It is difficult to erase memories of dramatic stages whose results have been subsequently revised, but how many remain in the record books that should be revised?. If they live in the memory, it seems a little absurd to airbrush them from lists or books. OK, Riccardo Riccò might be unlikely to make the cut, but how about Floyd Landis’ ride to Morzine in 2006?

Then there’s Lance Armstrong, and the seven Tours that didn’t happen. Included in those were stages such as Luz Ardiden in 2003, when Armstrong was brought down by a child’s musette, and there was the controversy over whether Ullrich waited or not. It was a dramatic stage, and the drama owed nothing (overtly) to doping.

Here, anyway, are the “memorable” modern stages I ended up choosing for “Étape.” I decided to restrict it to the (arbitrarily defined) modern era, so the earliest is 1971. Part of the reason for this was another challenge I set for myself: to procure a new interview with the main protagonist(s).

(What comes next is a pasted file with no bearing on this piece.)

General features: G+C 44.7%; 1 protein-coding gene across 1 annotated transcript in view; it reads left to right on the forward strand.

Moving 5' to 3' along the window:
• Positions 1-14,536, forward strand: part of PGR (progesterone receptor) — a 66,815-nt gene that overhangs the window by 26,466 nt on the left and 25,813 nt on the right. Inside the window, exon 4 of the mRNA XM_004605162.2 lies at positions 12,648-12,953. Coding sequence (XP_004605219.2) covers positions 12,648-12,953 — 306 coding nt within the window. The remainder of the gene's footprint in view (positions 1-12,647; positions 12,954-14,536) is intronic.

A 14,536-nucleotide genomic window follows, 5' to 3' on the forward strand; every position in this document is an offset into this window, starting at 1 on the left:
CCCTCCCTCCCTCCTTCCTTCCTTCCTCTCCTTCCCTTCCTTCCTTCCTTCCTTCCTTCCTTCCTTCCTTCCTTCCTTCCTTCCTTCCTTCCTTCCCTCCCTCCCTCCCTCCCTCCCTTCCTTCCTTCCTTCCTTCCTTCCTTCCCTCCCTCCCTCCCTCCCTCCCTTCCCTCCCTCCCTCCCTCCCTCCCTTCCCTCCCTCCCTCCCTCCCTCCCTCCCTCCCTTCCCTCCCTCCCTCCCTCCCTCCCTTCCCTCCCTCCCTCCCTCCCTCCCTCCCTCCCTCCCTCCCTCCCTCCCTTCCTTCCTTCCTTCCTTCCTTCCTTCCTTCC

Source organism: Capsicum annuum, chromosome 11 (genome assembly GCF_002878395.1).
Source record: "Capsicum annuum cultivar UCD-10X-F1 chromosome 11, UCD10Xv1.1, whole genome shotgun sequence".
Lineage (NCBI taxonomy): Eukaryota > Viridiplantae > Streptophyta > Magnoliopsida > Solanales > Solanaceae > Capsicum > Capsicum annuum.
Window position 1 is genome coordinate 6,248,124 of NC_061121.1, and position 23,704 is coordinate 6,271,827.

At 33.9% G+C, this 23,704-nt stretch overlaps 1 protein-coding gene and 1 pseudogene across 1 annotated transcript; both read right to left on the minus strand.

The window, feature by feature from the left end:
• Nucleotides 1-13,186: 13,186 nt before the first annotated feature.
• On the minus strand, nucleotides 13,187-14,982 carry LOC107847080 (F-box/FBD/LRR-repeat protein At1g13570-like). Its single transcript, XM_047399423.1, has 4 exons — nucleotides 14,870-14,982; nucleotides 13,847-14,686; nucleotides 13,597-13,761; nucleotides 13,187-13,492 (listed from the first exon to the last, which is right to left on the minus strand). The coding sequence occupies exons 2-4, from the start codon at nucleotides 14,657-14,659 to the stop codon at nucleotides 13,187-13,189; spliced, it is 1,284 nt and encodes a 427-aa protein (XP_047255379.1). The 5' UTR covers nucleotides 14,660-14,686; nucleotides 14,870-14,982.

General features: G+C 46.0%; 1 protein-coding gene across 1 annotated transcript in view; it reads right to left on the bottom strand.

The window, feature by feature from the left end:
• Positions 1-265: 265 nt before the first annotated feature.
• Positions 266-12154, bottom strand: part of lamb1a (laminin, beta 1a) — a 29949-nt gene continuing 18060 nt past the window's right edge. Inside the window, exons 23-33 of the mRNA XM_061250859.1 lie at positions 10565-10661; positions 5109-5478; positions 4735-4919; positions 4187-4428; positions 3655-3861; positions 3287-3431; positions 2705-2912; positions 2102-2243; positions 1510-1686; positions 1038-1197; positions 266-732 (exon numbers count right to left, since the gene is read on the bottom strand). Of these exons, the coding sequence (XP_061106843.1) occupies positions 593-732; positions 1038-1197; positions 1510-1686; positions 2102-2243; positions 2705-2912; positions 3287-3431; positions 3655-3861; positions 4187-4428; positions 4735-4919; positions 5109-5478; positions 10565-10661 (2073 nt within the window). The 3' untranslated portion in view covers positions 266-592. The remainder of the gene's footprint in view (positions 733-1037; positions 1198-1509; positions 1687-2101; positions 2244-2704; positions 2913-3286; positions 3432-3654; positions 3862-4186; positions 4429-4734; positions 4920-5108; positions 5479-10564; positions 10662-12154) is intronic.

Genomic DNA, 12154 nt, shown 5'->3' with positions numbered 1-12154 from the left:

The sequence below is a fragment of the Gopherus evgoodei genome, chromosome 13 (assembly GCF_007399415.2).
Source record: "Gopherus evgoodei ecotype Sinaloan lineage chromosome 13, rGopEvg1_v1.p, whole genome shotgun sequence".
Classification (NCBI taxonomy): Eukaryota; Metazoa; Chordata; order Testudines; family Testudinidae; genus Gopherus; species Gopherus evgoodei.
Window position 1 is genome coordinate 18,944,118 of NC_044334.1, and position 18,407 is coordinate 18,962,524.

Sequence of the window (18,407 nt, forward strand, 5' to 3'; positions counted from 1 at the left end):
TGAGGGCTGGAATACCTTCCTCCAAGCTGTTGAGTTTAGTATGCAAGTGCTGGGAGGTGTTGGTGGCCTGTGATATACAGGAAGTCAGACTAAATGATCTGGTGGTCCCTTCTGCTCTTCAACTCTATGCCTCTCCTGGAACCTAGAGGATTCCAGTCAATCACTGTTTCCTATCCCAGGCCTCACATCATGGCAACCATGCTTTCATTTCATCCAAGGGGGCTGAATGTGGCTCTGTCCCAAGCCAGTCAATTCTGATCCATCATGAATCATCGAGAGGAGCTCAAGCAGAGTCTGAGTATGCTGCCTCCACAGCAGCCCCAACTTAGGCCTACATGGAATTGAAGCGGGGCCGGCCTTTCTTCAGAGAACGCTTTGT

Let the debate begin.

1. Chris Boardman vs. Miguel Indurain in the 1994 Tour’s prologue time trial. “Everybody went for a three-week race,” said Boardman. “I went for seven minutes.”

2. What’s not to love about Bernard Hinault and a rain-lashed, muddy, freezing, and — at the end — dark stage of the 1980 Tour with almost as much pavé as Paris-Roubaix? Conditions were so terrible that Hinault tried to neutralize it. When TI-Raleigh team disobeyed the order, Hinault told me, he thought, “Right — this is war. They wanted to play? They were going to lose.” And inevitably, they did.

3. Armentières: 1994 again, and the bunch sprint at the end of stage 2 ended in horror when Wilfried Nelissen collided with a policeman. These days, Nelissen’s work regularly takes him to Armentières, but that doesn’t bring up bad memories. “There is nothing for me to forget,” he said, “because I don’t remember anything.”

4. 1989: stage 6 to Futuroscope. A long, boring stage into a headwind. It promised little. Then, little-known Joël Pelier attacked with 180km left and held them off. The real emotional punch came at the finish, when, in floods of tears, Pelier realized his parents had made a last-minute decision to drive across France to Futuroscope — the first time his mother had ever seen him race, owing to the fact that Pelier’s disabled brother required full-time care.